SUNDERLAND’S three right-back options spent Friday night enjoying a front-row vantage point of the Rainton Meadows Arena boxing.
How Paolo Di Canio would have liked to call upon just one of them at the team’s pre-match hotel.
Without the injured Wes Brown and Phil Bardsley, along with the suspended Craig Gardner, Di Canio faced a critical dilemma in harnessing one of the most coherent wide partnerships in the Premier League.
Leighton Baines and Steven Pienaar have that Micky Gray/Allan Johnston telepathy down Everton’s left and held the ominous potential to be Sunderland’s chief tormentors and maintain that hoodoo against the Toffees.
What was Di Canio to do?
It would have been self-defeating to break up the central defensive partnership of Carlos Cuellar and John O’Shea by moving one of them to right-back after the duo thrived at St James’s Park (and did so again on Saturday).
And in truth, neither of the two 31-year-olds can any longer genuinely boast that they have the legs to be as effective at right-back, as at centre-half.
Di Canio’s choice was down to two.
Did he use Seb Larsson as a makeshift defender, whose experiences at right-back have largely been limited to a handful of appearances there for Sweden, other than in an emergency five or 10-minute spell for Sunderland?
Or did Sunderland’s head coach again turn to Jack Colback, whose entire experience of playing in the position amounted to just over 40 minutes at St James’s Park?
The prospect of continuity in central midfield and central defence was perhaps the decisive factor in Di Canio’s decision to turn to Colback, yet it turned into a masterstroke.
Time will tell whether Di Canio does indeed have the Midas touch, or he is simply enjoying the breaks which seem to accompany a new face in the dug-out – as was the case during Martin O’Neill’s first four months in charge.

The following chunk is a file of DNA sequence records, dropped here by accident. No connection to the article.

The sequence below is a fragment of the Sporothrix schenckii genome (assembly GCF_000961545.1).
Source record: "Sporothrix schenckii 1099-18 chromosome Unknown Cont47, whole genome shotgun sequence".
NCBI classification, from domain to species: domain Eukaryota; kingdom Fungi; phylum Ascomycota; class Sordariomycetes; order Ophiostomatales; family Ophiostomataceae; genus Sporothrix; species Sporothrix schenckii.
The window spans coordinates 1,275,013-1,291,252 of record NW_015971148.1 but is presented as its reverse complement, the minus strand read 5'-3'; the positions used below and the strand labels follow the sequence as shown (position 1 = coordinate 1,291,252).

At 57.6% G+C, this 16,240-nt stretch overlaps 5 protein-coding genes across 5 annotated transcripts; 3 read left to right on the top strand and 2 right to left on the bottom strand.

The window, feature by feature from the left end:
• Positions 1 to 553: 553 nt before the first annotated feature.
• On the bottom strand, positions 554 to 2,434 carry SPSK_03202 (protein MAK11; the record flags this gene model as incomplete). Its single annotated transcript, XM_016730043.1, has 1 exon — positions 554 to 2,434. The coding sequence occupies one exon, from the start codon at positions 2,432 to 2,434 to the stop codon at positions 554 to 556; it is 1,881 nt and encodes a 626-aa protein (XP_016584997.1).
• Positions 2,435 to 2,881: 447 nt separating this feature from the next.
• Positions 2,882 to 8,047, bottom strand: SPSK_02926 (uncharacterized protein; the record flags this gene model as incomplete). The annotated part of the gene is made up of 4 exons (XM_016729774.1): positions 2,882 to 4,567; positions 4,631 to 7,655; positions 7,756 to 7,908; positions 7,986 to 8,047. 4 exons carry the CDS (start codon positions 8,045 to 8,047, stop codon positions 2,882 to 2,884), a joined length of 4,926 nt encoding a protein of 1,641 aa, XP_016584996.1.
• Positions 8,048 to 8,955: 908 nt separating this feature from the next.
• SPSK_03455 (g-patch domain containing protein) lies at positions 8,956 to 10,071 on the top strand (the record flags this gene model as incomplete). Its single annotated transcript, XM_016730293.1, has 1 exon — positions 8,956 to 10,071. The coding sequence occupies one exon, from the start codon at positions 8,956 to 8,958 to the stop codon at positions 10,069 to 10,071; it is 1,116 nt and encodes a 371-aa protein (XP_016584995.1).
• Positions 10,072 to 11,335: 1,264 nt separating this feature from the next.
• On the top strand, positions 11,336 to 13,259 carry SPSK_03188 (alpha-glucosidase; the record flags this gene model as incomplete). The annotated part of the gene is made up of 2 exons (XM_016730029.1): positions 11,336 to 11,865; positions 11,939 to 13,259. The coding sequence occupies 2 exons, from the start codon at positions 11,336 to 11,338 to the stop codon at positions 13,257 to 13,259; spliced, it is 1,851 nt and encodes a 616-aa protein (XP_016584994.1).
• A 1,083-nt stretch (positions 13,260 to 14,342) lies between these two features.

But Colback epitomised the make do and mend mentality which has pervaded around Sunderland’s desperately depleted squad over the last three weeks.
Colback’s experiences at left-back undoubtedly helped him to cope. After all, the likes of Bardsley and Chris Makin have proved that it is possible to succeed at full-back on the opposite side to their natural foot.
But there was a steely determination around the 23-year-old on his first start under Di Canio, that neither Pienaar nor Baines were going to get any joy out of him.
Colback’s confidence was boosted when he calmly held off Pienaar’s attempts to burst beyond him in the opening 10 minutes and shielded the ball back to Simon Mignolet.
And that proved to be indicative of what was to come from the Tynesider.
Colback stuck tight to either Pienaar or Baines, not allowing them room to skip away into space or deliver an easy cross, while Adam Johnson must take credit too for his part in helping the Sunderland academy product.
Di Canio had clearly drilled his players on the training ground about the threat from the Toffees and there was scant opportunity for Baines to get to the by-line.